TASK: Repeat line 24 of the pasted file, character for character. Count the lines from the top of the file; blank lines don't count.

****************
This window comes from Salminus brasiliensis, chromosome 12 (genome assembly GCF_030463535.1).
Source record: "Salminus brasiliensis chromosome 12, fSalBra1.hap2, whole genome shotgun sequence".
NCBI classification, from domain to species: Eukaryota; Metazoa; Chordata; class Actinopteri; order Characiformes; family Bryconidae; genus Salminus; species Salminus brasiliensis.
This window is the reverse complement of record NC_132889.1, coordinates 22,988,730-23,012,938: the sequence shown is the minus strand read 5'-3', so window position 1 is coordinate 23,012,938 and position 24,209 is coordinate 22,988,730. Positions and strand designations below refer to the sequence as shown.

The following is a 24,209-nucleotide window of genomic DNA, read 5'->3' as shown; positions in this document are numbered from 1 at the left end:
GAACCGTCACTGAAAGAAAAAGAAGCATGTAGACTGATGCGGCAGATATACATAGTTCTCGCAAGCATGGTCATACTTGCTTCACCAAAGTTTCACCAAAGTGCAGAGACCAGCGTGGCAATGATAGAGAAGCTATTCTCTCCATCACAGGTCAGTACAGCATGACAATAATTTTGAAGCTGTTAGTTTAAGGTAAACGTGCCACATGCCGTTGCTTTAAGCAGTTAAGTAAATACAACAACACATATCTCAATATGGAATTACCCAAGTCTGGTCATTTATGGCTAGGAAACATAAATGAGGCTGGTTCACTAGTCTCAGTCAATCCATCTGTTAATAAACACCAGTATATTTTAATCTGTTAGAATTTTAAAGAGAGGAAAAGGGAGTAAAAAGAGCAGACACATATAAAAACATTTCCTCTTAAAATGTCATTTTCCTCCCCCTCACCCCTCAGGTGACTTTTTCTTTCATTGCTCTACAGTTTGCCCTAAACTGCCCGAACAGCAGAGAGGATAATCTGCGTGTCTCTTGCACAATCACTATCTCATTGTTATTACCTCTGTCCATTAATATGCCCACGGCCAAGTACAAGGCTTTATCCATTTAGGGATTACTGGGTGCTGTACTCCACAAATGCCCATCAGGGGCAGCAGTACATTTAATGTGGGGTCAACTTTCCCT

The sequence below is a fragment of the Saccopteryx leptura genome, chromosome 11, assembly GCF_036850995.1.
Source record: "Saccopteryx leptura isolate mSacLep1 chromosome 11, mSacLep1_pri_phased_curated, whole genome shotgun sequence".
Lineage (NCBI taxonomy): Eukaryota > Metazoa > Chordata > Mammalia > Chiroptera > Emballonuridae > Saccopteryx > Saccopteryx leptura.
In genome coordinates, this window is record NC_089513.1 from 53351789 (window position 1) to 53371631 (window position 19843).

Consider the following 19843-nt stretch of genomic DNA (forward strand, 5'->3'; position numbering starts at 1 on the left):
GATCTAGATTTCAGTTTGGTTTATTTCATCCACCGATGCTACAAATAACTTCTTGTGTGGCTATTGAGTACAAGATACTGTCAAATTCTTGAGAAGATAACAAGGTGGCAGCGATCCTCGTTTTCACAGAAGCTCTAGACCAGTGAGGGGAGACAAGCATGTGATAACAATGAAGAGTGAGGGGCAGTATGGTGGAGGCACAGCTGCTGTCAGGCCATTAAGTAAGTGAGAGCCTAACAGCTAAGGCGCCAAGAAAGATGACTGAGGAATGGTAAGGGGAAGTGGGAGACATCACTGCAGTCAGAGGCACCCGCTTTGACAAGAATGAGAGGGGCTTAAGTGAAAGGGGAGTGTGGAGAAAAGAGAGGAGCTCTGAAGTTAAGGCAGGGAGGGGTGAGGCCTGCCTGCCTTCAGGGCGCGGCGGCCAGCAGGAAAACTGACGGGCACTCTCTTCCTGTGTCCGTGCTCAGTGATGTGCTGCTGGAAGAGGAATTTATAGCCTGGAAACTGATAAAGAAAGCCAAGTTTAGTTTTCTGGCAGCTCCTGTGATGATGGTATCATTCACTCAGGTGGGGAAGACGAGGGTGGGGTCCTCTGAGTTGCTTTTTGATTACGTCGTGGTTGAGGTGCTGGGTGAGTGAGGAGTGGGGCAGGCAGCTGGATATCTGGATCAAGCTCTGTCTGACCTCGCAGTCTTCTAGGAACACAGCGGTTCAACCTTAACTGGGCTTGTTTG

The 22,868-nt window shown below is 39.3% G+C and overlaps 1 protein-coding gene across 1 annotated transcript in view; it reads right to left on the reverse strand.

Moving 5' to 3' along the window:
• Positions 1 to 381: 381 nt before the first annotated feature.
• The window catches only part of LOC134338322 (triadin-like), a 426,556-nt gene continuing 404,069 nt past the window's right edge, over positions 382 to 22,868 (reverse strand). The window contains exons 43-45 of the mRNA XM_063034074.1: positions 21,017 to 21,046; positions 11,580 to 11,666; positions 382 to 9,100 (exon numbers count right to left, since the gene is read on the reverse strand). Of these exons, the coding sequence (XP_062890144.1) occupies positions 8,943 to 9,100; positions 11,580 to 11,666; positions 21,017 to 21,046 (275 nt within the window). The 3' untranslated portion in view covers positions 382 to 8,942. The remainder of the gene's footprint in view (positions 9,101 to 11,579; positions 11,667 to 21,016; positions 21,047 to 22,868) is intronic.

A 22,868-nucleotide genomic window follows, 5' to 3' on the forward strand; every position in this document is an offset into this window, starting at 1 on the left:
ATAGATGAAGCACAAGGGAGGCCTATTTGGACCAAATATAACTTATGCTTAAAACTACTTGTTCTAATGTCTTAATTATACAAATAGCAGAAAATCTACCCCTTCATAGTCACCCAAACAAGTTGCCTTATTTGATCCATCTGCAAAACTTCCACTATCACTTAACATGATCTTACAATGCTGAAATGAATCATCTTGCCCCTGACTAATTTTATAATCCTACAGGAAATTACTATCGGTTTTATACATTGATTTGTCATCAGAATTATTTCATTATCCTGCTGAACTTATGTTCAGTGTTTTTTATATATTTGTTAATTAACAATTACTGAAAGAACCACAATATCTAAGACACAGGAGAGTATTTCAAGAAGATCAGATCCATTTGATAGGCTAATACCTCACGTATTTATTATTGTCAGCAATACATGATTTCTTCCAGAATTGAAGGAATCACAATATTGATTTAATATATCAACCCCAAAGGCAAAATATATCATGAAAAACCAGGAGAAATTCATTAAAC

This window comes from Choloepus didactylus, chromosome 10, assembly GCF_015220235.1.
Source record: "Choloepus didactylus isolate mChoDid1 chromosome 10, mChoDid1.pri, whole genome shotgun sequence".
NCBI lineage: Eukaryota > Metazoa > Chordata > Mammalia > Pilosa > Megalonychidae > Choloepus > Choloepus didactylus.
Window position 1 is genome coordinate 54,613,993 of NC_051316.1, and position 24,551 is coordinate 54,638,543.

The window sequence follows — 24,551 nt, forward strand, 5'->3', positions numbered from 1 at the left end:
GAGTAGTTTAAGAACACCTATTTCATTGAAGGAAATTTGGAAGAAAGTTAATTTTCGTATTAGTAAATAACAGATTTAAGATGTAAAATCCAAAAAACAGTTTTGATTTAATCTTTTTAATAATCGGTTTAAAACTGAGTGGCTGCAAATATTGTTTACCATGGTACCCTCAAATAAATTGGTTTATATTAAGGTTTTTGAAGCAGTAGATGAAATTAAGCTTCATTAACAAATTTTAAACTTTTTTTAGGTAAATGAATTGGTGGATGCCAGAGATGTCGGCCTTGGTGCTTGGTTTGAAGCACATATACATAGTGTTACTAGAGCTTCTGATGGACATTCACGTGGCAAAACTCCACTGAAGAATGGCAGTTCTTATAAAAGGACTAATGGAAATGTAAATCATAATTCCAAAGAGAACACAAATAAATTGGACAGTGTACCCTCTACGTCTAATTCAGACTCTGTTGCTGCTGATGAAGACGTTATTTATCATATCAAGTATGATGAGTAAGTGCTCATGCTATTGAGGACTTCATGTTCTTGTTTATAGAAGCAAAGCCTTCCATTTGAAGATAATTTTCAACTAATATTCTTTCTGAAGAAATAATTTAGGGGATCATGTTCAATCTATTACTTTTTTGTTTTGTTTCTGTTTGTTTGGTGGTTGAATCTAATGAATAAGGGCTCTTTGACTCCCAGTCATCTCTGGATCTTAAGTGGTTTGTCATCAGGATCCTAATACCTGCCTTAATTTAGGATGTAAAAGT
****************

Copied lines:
GAGTAGTTTAAGAACACCTATTTCATTGAAGGAAATTTGGAAGAAAGTTAATTTTCGTATTAGTAAATAACAGATTTAAGATGTAAAATCCAAAAAACAGTTTTGATTTAATCTTTTTAATAATCGGTTTAAAACTGAGTGGCTGCAAATATTGTTTACCATGGTACCCTCAAATAAATTGGTTTATATTAAGGTTTTTGAAGCAGTAGATGAAATTAAGCTTCATTAACAAATTTTAAACTTTTTTTAGGTAAATGAATTGGTGGATGCCAGAGATGTCGGCCTTGGTGCTTGGTTTGAAGCACATATACATAGTGTTACTAGAGCTTCTGATGGACATTCACGTGGCAAAACTCCACTGAAGAATGGCAGTTCTTATAAAAGGACTAATGGAAATGTAAATCATAATTCCAAAGAGAACACAAATAAATTGGACAGTGTACCCTCTACGTCTAATTCAGACTCTGTTGCTGCTGATGAAGACGTTATTTATCATATCAAGTATGATGAGTAAGTGCTCATGCTATTGAGGACTTCATGTTCTTGTTTATAGAAGCAAAGCCTTCCATTTGAAGATAATTTTCAACTAATATTCTTTCTGAAGAAATAATTTAGGGGATCATGTTCAATCTATTACTTTTTTGTTTTGTTTCTGTTTGTTTGGTGGTTGAATCTAATGAATAAGGGCTCTTTGACTCCCAGTCATCTCTGGATCTTAAGTGGTTTGTCATCAGGATCCTAATACCTGCCTTAATTTAGGATGTAAAAGT